Chapter 10, Compliance and Financial Regulation. Given the complex, growing, multi‐headed, and multi‐country financial and economic regulatory environment, this chapter is focused on compliance risks. A current trend, initiated by the USA, to regulate and tax globally will most likely lead to retaliatory actions by other countries. These retaliatory actions assume many forms; for example, creating competing markets where US laws cannot be enforced, a move away from the US dollar as the main exchange currency, stealthy finance seeking to elude controls, and so on. These and other new elements in global finance are having an impact which may be difficult to ascertain. Justice Stephen Breyer, in his book The Court of the World: American Law and the New Global Realities, raised some fundamental issues confronting the US legal framework and the future of democracy. One specific question he raised is, “Does foreign law have a place in interpreting the American Constitution?” Such a question is most relevant to almost all aspects of sovereign states’ exchanges and relationships and, as a result, the world of global business and finance. On the one hand, legal isolationism would entail a USA divorced from the world; on the other hand, globalization renders foreign laws and international affairs simply unavoidable. From a practical viewpoint, regulated finance, both domestic and global, is confronted with an application of laws and asks “How do we comply?” and “Can we comply in a multi‐polar world, with sovereign states and regulators pursuing multiple agendas?” These are complex questions that this chapter avoids. Instead, we introduce some of the issues and problems; we provide a partial view that emphasizes compliance in light of regulatory risks and their controls. We also point to the increased complexity of regulatory risks and compliance in a global, gated, and strategic finance. A number of quantitative and statistical compliance models are introduced based both on statistical and (random payoff) game constructs, raising a greater awareness of regulation and compliance risks and the consequences of these risks.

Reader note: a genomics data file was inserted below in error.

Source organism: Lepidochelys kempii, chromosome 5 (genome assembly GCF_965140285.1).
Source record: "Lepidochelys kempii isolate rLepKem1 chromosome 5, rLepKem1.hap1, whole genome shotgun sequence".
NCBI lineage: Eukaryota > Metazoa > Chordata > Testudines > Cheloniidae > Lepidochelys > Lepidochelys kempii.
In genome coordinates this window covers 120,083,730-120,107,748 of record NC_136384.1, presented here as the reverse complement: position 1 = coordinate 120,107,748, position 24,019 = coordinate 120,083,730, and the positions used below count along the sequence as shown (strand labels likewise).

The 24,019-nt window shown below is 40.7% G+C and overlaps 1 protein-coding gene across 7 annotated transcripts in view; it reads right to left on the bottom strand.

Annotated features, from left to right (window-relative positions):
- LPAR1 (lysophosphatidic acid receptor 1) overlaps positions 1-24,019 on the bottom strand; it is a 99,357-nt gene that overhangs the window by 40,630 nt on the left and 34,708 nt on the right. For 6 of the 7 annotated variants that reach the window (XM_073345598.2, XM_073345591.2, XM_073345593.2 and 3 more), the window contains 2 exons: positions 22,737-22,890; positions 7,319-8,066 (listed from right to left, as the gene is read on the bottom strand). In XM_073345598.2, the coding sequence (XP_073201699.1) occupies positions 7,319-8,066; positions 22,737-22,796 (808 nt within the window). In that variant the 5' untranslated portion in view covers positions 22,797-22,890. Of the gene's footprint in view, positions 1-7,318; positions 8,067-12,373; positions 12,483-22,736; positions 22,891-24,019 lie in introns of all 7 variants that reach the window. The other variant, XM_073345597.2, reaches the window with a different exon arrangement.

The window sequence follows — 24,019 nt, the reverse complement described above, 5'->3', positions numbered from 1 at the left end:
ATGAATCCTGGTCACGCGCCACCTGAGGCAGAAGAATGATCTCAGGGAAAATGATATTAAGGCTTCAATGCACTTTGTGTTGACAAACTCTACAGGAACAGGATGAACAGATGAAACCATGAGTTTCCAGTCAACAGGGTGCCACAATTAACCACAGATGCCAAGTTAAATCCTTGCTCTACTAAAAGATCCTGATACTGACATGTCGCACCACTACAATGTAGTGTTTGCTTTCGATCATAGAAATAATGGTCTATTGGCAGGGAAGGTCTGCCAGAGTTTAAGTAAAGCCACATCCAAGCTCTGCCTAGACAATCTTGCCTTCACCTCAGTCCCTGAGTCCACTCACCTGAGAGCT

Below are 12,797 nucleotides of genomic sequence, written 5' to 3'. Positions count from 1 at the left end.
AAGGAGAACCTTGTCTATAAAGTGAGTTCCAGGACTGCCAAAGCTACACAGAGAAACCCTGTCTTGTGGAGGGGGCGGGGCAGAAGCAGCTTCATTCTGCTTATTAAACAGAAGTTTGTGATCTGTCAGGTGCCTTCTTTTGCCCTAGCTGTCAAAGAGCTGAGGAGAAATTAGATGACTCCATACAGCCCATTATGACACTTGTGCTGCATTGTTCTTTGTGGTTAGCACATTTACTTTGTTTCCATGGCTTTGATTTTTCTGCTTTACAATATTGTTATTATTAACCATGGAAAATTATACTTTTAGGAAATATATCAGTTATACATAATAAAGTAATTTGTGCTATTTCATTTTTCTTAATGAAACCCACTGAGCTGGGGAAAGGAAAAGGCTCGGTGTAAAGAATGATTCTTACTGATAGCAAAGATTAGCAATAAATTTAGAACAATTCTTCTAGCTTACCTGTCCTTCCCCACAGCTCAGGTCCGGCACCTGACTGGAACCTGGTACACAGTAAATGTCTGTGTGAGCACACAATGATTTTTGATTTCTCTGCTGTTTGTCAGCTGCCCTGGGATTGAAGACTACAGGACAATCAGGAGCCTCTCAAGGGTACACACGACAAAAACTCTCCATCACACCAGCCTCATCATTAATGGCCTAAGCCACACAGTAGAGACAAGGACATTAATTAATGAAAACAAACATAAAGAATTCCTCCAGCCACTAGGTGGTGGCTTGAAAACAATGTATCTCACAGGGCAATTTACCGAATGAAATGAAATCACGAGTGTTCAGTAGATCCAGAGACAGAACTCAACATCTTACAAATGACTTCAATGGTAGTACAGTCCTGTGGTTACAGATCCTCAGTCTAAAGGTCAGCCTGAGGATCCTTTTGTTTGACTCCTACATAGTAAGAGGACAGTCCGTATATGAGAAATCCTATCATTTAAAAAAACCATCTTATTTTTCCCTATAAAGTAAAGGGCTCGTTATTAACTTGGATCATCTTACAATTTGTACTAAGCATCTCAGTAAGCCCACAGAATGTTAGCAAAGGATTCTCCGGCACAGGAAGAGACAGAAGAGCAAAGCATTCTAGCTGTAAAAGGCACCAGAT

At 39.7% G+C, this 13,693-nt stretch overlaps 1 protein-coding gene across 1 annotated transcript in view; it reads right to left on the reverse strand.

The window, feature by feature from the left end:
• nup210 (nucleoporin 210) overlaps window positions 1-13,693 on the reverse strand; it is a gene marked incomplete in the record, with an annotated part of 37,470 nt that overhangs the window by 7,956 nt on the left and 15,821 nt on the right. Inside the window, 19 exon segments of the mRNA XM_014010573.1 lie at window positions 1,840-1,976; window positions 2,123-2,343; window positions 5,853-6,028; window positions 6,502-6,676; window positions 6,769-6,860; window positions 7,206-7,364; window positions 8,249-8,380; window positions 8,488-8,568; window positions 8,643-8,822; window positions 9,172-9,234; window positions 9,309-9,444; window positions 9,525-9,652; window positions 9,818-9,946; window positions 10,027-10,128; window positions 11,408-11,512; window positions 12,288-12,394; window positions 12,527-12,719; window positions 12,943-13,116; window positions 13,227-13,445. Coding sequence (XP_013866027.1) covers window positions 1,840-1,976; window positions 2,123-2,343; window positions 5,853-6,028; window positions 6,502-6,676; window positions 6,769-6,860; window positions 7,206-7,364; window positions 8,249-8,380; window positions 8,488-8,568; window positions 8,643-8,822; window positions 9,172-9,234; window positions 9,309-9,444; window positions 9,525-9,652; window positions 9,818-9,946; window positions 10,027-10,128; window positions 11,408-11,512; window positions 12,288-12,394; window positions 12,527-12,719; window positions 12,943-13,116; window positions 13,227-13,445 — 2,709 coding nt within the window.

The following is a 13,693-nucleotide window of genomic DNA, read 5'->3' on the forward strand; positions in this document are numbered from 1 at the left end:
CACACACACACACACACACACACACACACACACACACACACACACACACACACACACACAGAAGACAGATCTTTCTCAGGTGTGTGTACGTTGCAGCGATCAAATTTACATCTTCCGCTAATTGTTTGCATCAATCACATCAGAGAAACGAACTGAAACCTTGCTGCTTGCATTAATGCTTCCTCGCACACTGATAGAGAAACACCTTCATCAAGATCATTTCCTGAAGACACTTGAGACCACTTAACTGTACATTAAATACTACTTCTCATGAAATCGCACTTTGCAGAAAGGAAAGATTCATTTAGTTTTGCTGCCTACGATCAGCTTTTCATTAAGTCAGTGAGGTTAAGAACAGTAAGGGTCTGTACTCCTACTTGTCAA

Although this book spans a wide breadth of problems, it is far from being exhaustive. The number of books and research papers that relate to the themes of study and featured in important international economics and financial journals, as well as those found in mathematical and quantitative finance and engineering books, is much larger. Our contribution seeks to create a greater awareness to the transformation of finance in an era confronting globalization and its gating and introduce their effects to financial pricing, trade, and compliance. In addition, we hope to provide the reader rational guidelines to economic and financial modeling in a global environment.


This book has profited from contributions from both authors' previous publications in academic journals and in books published by John Wiley & Sons, Springer, Elsevier, and others. In addition, we have referred, wherever we could, to our and others' many academic and professional publications that have addressed global finance from multiple perspectives. We apologize to those we missed and did not refer to. Throughout our research, we have benefitted from discussions with a number of students, academic researchers and practitioners. There may be too many to list, but among the many we thank Alain Bensoussan, Lucas Bernard, Dan Goroff, Ben Golub, Laurent Jacque, Konstantin Kogan, Peter Lewis, George Papanicolaou, Lorne Switzer, Pierre Vallois and three additional Tapieros: Daniel, Dafna and Oren, who are all immersed in real and global finance. Finally, Prof. Tapiero’s involvement was supported by the endowment of the Topfer Chair and by the Sloan Foundation (for its support for the Regulation Chapter 10). To all we acknowledge our gratitude.